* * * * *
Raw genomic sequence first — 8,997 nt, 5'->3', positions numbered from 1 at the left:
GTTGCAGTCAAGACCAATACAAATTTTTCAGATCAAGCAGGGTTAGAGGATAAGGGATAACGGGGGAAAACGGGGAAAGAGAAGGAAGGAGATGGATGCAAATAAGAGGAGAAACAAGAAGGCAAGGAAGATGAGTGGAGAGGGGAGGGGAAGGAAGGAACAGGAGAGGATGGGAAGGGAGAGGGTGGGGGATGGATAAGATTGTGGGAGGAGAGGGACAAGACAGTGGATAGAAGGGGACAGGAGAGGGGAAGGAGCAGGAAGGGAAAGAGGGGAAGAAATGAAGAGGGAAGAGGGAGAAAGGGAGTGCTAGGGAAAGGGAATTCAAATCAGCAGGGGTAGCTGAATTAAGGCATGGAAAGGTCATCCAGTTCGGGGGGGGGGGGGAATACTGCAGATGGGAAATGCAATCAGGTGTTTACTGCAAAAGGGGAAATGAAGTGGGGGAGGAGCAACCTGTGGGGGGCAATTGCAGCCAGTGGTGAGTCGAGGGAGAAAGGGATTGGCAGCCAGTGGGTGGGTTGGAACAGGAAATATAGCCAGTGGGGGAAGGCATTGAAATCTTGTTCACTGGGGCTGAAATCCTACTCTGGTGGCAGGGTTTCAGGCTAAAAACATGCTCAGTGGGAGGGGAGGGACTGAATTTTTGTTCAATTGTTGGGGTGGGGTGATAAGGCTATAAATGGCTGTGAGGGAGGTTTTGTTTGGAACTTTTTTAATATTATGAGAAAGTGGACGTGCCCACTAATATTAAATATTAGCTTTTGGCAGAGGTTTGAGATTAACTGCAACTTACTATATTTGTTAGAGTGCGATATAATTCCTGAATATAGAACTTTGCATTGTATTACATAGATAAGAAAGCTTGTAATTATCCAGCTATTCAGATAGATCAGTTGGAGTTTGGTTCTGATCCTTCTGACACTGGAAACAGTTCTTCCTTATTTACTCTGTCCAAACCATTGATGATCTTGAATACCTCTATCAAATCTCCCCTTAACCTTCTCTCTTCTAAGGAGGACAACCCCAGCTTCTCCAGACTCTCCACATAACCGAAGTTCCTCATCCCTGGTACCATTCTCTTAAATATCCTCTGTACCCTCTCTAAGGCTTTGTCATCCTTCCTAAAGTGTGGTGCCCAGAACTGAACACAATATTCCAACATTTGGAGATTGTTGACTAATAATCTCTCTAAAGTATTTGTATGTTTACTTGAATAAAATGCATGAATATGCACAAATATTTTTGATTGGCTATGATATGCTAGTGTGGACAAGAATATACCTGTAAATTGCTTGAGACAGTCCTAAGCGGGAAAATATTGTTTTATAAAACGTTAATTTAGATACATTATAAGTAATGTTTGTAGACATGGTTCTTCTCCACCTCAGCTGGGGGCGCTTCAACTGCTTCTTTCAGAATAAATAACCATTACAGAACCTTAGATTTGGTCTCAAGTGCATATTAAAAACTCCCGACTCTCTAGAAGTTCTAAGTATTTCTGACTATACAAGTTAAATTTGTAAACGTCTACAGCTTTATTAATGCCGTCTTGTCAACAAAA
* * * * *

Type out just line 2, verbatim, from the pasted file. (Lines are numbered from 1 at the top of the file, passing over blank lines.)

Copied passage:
GTTGCAGTCAAGACCAATACAAATTTTTCAGATCAAGCAGGGTTAGAGGATAAGGGATAACGGGGGAAAACGGGGAAAGAGAAGGAAGGAGATGGATGCAAATAAGAGGAGAAACAAGAAGGCAAGGAAGATGAGTGGAGAGGGGAGGGGAAGGAAGGAACAGGAGAGGATGGGAAGGGAGAGGGTGGGGGATGGATAAGATTGTGGGAGGAGAGGGACAAGACAGTGGATAGAAGGGGACAGGAGAGGGGAAGGAGCAGGAAGGGAAAGAGGGGAAGAAATGAAGAGGGAAGAGGGAGAAAGGGAGTGCTAGGGAAAGGGAATTCAAATCAGCAGGGGTAGCTGAATTAAGGCATGGAAAGGTCATCCAGTTCGGGGGGGGGGGGGAATACTGCAGATGGGAAATGCAATCAGGTGTTTACTGCAAAAGGGGAAATGAAGTGGGGGAGGAGCAACCTGTGGGGGGCAATTGCAGCCAGTGGTGAGTCGAGGGAGAAAGGGATTGGCAGCCAGTGGGTGGGTTGGAACAGGAAATATAGCCAGTGGGGGAAGGCATTGAAATCTTGTTCACTGGGGCTGAAATCCTACTCTGGTGGCAGGGTTTCAGGCTAAAAACATGCTCAGTGGGAGGGGAGGGACTGAATTTTTGTTCAATTGTTGGGGTGGGGTGATAAGGCTATAAATGGCTGTGAGGGAGGTTTTGTTTGGAACTTTTTTAATATTATGAGAAAGTGGACGTGCCCACTAATATTAAATATTAGCTTTTGGCAGAGGTTTGAGATTAACTGCAACTTACTATATTTGTTAGAGTGCGATATAATTCCTGAATATAGAACTTTGCATTGTATTACATAGATAAGAAAGCTTGTAATTATCCAGCTATTCAGATAGATCAGTTGGAGTTTGGTTCTGATCCTTCTGACACTGGAAACAGTTCTTCCTTATTTACTCTGTCCAAACCATTGATGATCTTGAATACCTCTATCAAATCTCCCCTTAACCTTCTCTCTTCTAAGGAGGACAACCCCAGCTTCTCCAGACTCTCCACATAACCGAAGTTCCTCATCCCTGGTACCATTCTCTTAAATATCCTCTGTACCCTCTCTAAGGCTTTGTCATCCTTCCTAAAGTGTGGTGCCCAGAACTGAACACAATATTCCAACATTTGGAGATTGTTGACTAATAATCTCTCTAAAGTATTTGTATGTTTACTTGAATAAAATGCATGAATATGCACAAATATTTTTGATTGGCTATGATATGCTAGTGTGGACAAGAATATACCTGTAAATTGCTTGAGACAGTCCTAAGCGGGAAAATATTGTTTTATAAAACGTTAATTTAGATACATTATAAGTAATGTTTGTAGACATGGTTCTTCTCCACCTCAGCTGGGGGCGCTTCAACTGCTTCTTTCAGAATAAATAACCATTACAGAACCTTAGATTTGGTCTCAAGTGCATATTAAAAACTCCCGACTCTCTAGAAGTTCTAAGTATTTCTGACTATACAAGTTAAATTTGTAAACGTCTACAGCTTTATTAATGCCGTCTTGTCAACAAAA